Use Mathventure for 4th Grade as a supplemental resource; it has plenty of instructional content, but there's minimal feedback. Teacher support is highly recommended, especially for students who are just learning the concepts. Introduce a topic by having students work through a few activities on their own, and ask them to record their quiz scores so they can track their learning progress. Discuss the activities as a class, and have students revisit the activities after they're more comfortable with the concepts. Have students try the quizzes again and compare the scores to their previous attempts. Use the Problem Solving Themes chapter throughout the year to challenge students to think critically and apply their skills to real-world problems.Continue reading Show less
Mathventure for 4th Grade is an e-book series of math lessons organized into four chapters: Problem Solving Themes, Operations and Algebraic Thinking, Fractions, and Geometry and Measurement. The Problem Solving Themes chapter includes five themes, with several problems for each theme. Let's Celebrate has four party-themed problems that cover a variety of fourth-grade skills. The other three chapters include several activities with animations, audio-supported learning extensions, and follow-up quizzes.
There's a lot to learn in Mathventure for 4th Grade. Students can practice a range of math skills, and the lessons align to several (but not all) Common Core State Standards. There's nice support built in, too: As students move through the chapter activities, they can click on a button to learn more about the concept, and a "learn more" option includes audio instruction and animations. Plus, some of the activities allow students to enter answers or partial solutions, making for some nice interactivity.
Many activities don't provide students with an opportunity to actually solve problems until they get to the quizzes, however. The quizzes are scored, but hints and detailed feedback aren't provided, and scores can't be saved. As it is, this is a pretty passive learning experience.
Key Standards Supported
Draw points, lines, line segments, rays, angles (right, acute, obtuse), and perpendicular and parallel lines. Identify these in two-dimensional figures.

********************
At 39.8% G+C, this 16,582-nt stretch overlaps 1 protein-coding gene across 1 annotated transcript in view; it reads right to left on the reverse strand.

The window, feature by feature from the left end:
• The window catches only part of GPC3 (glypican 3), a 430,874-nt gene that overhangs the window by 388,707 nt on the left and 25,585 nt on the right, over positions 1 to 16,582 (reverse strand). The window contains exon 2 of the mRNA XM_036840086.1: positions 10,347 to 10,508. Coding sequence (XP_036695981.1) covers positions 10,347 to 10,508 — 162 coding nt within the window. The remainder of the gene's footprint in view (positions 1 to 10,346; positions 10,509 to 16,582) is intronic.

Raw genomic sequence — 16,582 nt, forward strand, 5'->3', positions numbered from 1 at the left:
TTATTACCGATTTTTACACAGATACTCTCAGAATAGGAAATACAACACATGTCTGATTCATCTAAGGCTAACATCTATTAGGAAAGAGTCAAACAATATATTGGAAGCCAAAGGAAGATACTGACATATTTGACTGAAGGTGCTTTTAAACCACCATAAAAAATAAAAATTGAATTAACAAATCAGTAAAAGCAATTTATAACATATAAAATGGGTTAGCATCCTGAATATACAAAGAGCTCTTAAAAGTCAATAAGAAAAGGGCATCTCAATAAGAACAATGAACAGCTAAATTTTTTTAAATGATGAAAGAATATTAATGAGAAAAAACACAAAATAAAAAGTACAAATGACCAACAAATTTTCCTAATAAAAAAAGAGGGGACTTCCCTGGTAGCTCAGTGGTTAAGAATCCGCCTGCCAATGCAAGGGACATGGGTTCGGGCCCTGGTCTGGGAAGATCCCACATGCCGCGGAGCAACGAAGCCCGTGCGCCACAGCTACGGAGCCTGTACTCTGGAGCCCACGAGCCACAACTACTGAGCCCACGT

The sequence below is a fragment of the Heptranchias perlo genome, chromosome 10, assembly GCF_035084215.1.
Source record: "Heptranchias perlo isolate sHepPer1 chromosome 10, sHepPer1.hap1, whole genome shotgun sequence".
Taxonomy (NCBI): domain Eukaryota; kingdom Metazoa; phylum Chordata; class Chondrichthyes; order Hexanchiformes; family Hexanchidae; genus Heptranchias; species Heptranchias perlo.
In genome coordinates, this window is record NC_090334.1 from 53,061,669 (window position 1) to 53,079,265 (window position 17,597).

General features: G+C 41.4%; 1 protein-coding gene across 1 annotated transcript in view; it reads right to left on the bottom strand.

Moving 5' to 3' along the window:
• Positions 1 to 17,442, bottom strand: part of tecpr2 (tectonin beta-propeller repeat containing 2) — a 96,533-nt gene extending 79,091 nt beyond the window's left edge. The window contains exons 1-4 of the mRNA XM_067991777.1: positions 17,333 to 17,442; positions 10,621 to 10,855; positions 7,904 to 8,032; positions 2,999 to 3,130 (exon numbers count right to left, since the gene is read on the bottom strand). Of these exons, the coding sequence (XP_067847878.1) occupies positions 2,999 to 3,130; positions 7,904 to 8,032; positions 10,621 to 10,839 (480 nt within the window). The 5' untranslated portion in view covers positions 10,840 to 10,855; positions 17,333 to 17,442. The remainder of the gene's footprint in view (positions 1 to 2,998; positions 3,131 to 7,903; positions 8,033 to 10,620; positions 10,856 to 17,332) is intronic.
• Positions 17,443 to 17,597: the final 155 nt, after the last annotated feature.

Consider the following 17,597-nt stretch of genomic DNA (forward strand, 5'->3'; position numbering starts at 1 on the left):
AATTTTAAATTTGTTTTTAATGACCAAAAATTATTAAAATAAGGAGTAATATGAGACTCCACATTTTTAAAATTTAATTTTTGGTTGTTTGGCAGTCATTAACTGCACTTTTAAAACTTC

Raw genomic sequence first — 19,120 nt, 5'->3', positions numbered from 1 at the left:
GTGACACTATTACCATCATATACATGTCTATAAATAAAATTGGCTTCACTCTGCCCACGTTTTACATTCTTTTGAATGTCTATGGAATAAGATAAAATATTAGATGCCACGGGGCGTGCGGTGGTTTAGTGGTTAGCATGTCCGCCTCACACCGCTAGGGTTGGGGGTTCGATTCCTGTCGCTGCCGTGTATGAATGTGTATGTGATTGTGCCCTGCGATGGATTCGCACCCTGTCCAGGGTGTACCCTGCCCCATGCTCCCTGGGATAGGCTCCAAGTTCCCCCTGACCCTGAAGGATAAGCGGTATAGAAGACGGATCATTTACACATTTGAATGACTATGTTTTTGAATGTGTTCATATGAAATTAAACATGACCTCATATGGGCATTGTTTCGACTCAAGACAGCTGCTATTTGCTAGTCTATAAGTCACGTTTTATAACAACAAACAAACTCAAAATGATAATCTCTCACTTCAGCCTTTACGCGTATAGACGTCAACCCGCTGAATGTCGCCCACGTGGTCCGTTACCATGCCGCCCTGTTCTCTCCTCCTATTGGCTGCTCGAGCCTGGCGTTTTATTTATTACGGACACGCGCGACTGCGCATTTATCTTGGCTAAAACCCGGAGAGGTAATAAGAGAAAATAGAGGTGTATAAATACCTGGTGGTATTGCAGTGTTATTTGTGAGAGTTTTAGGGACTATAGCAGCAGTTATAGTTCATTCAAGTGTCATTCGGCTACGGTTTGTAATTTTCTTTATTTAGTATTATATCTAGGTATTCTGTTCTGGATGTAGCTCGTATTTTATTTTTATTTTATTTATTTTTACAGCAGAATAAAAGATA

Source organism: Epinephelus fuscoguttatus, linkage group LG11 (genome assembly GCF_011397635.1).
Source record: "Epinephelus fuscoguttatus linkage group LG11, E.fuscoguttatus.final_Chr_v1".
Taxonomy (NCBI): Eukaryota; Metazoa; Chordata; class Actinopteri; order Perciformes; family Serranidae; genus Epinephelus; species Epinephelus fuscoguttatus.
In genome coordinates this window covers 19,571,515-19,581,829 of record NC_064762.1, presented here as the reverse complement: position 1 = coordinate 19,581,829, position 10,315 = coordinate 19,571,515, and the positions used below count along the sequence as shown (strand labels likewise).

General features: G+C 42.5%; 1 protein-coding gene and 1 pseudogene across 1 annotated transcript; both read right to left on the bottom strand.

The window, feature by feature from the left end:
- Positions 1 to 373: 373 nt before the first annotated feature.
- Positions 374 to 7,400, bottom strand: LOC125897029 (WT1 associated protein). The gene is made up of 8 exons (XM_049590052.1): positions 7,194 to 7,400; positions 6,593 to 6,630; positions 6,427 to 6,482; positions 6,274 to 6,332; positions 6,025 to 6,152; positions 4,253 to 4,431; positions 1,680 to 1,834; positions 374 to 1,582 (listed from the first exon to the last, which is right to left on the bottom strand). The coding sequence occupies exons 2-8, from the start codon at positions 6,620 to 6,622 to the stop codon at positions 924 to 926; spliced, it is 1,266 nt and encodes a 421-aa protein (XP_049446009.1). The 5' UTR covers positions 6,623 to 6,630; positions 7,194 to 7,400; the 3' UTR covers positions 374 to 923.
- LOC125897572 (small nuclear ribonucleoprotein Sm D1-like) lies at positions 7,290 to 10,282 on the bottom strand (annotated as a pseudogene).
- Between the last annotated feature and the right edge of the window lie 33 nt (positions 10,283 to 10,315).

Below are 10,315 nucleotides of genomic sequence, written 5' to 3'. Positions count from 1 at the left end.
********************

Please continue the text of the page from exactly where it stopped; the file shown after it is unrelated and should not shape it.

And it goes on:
Classify two-dimensional figures based on the presence or absence of parallel or perpendicular lines, or the presence or absence of angles of a specified size. Recognize right triangles as a category, and identify right triangles.
Measurement And Data
Recognize angles as geometric shapes that are formed wherever two rays share a common endpoint, and understand concepts of angle measurement:
Recognize angle measure as additive. When an angle is decomposed into non-overlapping parts, the angle measure of the whole is the sum of the angle measures of the parts. Solve addition and subtraction problems to find unknown angles on a diagram in real world and mathematical problems, e.g., by using an equation with a symbol for the unknown angle measure.
Number And Operations—Fractions
Explain why a fraction a/b is equivalent to a fraction (n × a)/(n × b) by using visual fraction models, with attention to how the number and size of the parts differ even though the two fractions themselves are the same size. Use this principle to recognize and generate equivalent fractions.
Compare two fractions with different numerators and different denominators, e.g., by creating common denominators or numerators, or by comparing to a benchmark fraction such as 1/2. Recognize that comparisons are valid only when the two fractions refer to the same whole. Record the results of comparisons with symbols >, =, or <, and justify the conclusions, e.g., by using a visual fraction model.
Use decimal notation for fractions with denominators 10 or 100. For example, rewrite 0.62 as 62/100; describe a length as 0.62 meters; locate 0.62 on a number line diagram.
Operations And Algebraic Thinking
Interpret a multiplication equation as a comparison, e.g., interpret 35 = 5 × 7 as a statement that 35 is 5 times as many as 7 and 7 times as many as 5. Represent verbal statements of multiplicative comparisons as multiplication equations.
Multiply or divide to solve word problems involving multiplicative comparison, e.g., by using drawings and equations with a symbol for the unknown number to represent the problem, distinguishing multiplicative comparison from additive comparison.1
Solve multistep word problems posed with whole numbers and having whole-number answers using the four operations, including problems in which remainders must be interpreted. Represent these problems using equations with a letter standing for the unknown quantity. Assess the reasonableness of answers using mental computation and estimation strategies including rounding.
Find all factor pairs for a whole number in the range 1–100. Recognize that a whole number is a multiple of each of its factors. Determine whether a given whole number in the range 1–100 is a multiple of a given one-digit number. Determine whether a given whole number in the range 1–100 is prime or composite.
Generate a number or shape pattern that follows a given rule. Identify apparent features of the pattern that were not explicit in the rule itself. For example, given the rule “Add 3” and the starting number 1, generate terms in the resulting sequence and observe that the terms appear to alternate between odd and even numbers. Explain informally why the numbers will continue to alternate in this way.
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